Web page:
DEATH OF A WARWICK VETERAN SOLDIER WHO FOUGHT IN MANY CAMPAIGNS
Warwick has lost one of its oldest soldiers, Arthur Thomas ANDREWS, who died at 42. Chapel Street, Friday, after only three days' illness. He was 69 years of age. Mr Andrews was born at sea on March 2nd, 1873, and lived at Redhill, Surrey, until 17 years of age, when he ran away to join the Army. He enlisted in the West Riding Regiment, and six months later was sent on foreign service. Whilst abroad he asked to be transferred to the Royal Warwickshire Regiment and went with Lord Kitchener’s army to Khartoum. That campaign over, he returned to England, and shortly afterwards the South African war broke out.
Mr Andrews married Jane Istead at St. John’s Church, Redhill, and then went to South Africa, where he participated in the fighting, and marched with Lord Roberts to Pretoria. His ability to speak Arabic—he knew four languages—led him into unexpected adventure in the Sudan. He went alone with Lord Kitchener - both dressed as Arabs - on an intelligence mission, and after their return the enemy was attacked. In this engagement he was wounded in the right side by Arab with a poisoned spear. One of his comrades sprang forward and saved his life by sucking the poison out the wound. He was invalided to Netley Hospital. Southampton, and while there, Queen Victoria visited the sick and wounded and honored him by pinning a special medal on his breast.
When hostilities broke out in 1914, Mr. Andrews joined the Royal Engineers, and served all through the war. He worked for the Warwick Corporation for years, and served in the Fire Brigade for 25 years. During his Army career, he was presented with six medals - the Khartoum medal, the Sudan medal, the South African medal 1901) which consists of five bars (Belfast. Diamond Hill. Johannesburg. Orange Free State and Cape Hill). In the Great War he won the 1014-15 Star, the 1914-18 G.V. medal and the 1914-18 medal. His last medal was for long service in the Fire Brigade.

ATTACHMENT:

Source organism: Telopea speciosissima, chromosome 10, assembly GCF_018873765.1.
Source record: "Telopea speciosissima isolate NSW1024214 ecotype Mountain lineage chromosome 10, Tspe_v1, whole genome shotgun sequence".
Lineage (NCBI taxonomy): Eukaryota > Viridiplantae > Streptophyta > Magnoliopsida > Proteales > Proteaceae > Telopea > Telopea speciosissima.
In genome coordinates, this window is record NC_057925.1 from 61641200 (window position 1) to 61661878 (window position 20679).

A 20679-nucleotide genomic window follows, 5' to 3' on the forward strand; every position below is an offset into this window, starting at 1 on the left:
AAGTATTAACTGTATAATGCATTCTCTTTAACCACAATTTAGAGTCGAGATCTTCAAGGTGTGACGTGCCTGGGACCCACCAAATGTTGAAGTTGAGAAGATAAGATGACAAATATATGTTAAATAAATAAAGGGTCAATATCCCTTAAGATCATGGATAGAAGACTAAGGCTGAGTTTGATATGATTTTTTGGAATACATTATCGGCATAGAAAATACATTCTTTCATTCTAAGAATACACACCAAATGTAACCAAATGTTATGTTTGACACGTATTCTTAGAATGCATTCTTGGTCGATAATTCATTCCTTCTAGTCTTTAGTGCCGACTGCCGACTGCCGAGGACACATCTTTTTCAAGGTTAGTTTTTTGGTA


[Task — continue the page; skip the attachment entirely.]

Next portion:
Warwick &Warwickshire Advertiser 5th February 1943
Private Charles BYRNE was awarded a silver Victoria Cross whilst he was in Netley convalescing in 1855 after fighting in an attack on the Redan.
Gunner James Thomas COPESTAKE
Philip Henry CURTIS was injured in January 1900 and taken to the hospital in Ladysmith. He arrives at Netley on June 20th suffering from 2 wounds from Mauser bullets. After a few medical reports, he is discharged in November 1900 and awarded a pension for life of 1 shilling a day. His brother William George was at Netley in WWI (see Passing Through - In WWI tab)
From the Curtis family tree on Ancestry.
Charles Walter GRAY
Hi there. My great great grandfather was Charles Walter Gray, born in Maidstone in 1873. He was in the 7th Queen's Own Hussars. On the 16th of July 1897 he was wounded in Mashonaland which is in modern day Zimbabwe. He had to have his leg amputated after receiving the wound from an enemy spear. He recovered at Netley Military Hospital. The photo of him here is at Netley, he is on the left with the crutches. Thanks. Russell
Robert Frith HARLOW
Gunner 1646313 Henry James HASKEY
A few months ago Barry Haskey sent me his father Henry's story of how he became a patient at Netley.
In WWII, Henry was posted to the south west tip of Hayling Island, home of the Sinah (Sina) Heavy Anti-aircraft Battery and the 219 Battery of the 57th Wessex heavy anti-aircraft unit. On the night of the 17th April 1941 his life changed forever.
The Sinah Battery was armed with four 4.5 inch naval guns. Each one was mounted in the centre gun positions.They were protecting two airfields: Tangmere in Sussex, which had Spitfires and Hurricanes and the base of the Flying Fortresses near Reading.
It was 8pm and the sun had just set and the Luftwaffe were on their way to the South Coast. Henry was operating the sights of one of the guns. They would take it in turns to sit inside a thin metal box mounted to its side, turning dials to position the gun before each shell was fired.
After some time at the sights, it was Henry's turn to swap with a member of his crew. He climbed out of the gun and went to make some tea and get some more shells from the Ammo store about 30 metres away. Henry heard a bomb falling from the sky. The order came for everyone to lie down. Those who weren't scared stiff threw themselves to the ground. Henry popped his head out and caught the blast.
The explosion completely destroyed Henry's gun and killed all of his crew.Henry was instantly blinded in both eyes as shrapnel entered his body he also had a compound fracture to his left arm. Covered in blood and oil, he was taken to the Royal Victoria hospital at Netley.